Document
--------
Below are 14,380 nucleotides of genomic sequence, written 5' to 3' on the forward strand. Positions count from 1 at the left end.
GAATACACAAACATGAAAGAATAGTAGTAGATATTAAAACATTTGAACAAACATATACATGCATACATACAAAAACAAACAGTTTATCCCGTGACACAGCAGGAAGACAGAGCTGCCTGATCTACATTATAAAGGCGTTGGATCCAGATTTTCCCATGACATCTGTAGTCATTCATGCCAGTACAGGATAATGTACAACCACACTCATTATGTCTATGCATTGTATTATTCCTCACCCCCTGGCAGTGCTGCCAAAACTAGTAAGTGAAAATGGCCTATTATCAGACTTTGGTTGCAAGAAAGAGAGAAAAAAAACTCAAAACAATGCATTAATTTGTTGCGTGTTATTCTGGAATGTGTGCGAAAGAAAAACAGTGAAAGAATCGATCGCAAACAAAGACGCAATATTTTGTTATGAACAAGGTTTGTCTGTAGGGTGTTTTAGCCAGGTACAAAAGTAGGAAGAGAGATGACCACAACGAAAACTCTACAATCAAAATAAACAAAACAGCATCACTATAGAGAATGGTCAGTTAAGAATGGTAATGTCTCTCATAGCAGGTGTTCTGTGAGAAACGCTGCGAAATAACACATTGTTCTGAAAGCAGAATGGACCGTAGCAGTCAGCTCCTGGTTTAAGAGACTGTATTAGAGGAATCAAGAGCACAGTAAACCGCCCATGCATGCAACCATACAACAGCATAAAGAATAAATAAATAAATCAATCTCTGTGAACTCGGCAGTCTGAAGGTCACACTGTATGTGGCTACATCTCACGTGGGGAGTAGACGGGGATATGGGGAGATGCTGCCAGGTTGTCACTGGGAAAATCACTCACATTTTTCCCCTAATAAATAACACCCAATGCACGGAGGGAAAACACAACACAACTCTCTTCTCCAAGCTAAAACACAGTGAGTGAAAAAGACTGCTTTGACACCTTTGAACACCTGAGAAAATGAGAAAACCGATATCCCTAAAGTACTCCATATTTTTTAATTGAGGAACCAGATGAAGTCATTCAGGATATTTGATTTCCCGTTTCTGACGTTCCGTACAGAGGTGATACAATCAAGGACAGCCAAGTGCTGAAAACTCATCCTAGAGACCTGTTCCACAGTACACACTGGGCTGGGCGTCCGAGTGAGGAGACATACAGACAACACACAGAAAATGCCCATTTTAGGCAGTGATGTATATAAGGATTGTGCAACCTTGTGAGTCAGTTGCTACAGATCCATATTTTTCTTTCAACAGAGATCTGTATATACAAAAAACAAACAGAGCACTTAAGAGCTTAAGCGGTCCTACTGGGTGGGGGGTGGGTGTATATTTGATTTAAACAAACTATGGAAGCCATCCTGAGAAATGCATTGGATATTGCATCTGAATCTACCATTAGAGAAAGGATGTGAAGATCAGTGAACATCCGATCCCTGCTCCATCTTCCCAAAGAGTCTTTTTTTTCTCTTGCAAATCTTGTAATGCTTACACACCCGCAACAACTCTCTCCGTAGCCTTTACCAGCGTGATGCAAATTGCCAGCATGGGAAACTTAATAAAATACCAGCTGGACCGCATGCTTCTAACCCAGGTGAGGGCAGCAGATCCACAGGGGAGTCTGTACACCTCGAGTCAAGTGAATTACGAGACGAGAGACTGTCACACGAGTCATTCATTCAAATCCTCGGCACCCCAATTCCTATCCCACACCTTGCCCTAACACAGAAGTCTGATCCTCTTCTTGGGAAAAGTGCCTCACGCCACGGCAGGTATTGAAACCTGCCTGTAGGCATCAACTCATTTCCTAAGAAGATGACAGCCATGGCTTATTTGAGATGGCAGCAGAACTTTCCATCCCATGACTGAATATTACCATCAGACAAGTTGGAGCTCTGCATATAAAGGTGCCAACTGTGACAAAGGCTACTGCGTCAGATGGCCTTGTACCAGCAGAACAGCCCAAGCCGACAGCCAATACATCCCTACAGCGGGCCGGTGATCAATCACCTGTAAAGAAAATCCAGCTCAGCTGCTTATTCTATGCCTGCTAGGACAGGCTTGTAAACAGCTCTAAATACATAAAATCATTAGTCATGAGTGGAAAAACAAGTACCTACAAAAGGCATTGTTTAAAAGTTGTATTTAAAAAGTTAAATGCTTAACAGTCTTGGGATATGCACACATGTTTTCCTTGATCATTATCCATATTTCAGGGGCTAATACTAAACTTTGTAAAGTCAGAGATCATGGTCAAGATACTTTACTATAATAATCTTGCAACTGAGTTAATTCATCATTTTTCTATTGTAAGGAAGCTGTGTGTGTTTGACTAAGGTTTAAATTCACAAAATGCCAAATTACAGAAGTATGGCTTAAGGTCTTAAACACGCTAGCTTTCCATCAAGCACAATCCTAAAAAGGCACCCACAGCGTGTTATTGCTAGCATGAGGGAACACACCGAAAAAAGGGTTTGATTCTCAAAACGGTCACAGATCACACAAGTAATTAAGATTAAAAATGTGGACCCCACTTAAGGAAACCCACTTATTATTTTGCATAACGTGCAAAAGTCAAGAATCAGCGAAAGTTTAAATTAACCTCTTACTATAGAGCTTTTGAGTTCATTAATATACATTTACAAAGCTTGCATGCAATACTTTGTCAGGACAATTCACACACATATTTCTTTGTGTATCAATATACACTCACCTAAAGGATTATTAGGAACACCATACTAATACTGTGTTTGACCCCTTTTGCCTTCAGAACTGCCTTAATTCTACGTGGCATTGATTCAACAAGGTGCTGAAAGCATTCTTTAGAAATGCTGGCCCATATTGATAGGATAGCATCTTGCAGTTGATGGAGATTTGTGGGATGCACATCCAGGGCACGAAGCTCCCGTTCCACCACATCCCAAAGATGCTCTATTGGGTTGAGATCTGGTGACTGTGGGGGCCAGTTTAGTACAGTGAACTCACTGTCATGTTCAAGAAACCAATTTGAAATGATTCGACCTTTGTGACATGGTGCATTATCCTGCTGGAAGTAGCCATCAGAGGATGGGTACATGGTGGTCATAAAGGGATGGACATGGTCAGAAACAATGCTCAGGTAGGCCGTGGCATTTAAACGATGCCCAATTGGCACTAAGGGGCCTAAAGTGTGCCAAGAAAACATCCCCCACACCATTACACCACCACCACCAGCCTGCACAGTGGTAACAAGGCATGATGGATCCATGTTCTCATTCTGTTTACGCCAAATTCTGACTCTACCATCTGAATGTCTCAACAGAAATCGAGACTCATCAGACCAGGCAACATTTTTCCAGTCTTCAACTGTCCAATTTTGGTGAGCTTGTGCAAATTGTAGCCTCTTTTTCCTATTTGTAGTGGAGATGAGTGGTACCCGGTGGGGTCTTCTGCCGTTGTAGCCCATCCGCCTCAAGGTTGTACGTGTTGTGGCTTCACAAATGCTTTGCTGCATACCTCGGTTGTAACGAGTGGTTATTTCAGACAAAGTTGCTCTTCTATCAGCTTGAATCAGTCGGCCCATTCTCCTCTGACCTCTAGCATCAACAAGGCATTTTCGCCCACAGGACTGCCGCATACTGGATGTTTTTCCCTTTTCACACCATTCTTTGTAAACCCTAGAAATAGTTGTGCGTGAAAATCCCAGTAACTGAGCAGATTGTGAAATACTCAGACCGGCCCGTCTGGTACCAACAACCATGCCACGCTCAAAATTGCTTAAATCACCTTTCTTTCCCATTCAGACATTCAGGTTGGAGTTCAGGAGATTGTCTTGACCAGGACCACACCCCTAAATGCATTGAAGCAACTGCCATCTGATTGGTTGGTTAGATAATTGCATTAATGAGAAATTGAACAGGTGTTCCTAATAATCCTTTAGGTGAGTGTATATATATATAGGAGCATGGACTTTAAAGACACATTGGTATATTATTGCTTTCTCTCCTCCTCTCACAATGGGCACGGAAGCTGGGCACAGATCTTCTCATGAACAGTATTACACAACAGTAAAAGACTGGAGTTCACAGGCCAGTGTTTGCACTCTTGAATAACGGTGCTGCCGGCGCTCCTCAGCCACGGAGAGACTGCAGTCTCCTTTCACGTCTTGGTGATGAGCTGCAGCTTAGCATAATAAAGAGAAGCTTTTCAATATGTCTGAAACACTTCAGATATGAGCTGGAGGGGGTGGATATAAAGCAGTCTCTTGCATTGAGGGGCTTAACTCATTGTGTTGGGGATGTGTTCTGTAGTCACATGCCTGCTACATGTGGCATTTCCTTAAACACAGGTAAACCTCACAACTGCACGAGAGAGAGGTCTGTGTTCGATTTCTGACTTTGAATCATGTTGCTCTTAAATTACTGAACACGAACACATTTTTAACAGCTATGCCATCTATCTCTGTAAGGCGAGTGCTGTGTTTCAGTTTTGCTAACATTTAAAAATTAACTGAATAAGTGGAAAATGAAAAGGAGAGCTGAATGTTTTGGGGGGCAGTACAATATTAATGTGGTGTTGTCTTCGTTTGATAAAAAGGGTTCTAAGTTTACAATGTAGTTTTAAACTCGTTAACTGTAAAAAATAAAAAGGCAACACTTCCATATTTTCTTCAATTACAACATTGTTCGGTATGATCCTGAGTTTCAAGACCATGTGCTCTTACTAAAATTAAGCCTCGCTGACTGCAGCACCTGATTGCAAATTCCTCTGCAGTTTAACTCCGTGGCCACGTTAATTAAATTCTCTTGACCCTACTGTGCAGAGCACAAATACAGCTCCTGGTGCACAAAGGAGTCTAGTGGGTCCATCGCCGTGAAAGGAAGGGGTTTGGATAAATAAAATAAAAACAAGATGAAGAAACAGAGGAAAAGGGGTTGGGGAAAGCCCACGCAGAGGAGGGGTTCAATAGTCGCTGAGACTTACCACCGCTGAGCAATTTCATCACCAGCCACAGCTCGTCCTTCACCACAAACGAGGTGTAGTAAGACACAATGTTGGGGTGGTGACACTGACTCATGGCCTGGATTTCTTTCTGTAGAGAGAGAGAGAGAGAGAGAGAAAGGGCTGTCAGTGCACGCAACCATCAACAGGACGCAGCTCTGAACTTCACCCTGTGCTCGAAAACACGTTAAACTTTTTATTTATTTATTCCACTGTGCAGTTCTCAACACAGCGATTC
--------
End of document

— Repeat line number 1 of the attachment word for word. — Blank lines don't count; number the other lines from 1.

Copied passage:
Below are 14,380 nucleotides of genomic sequence, written 5' to 3' on the forward strand. Positions count from 1 at the left end.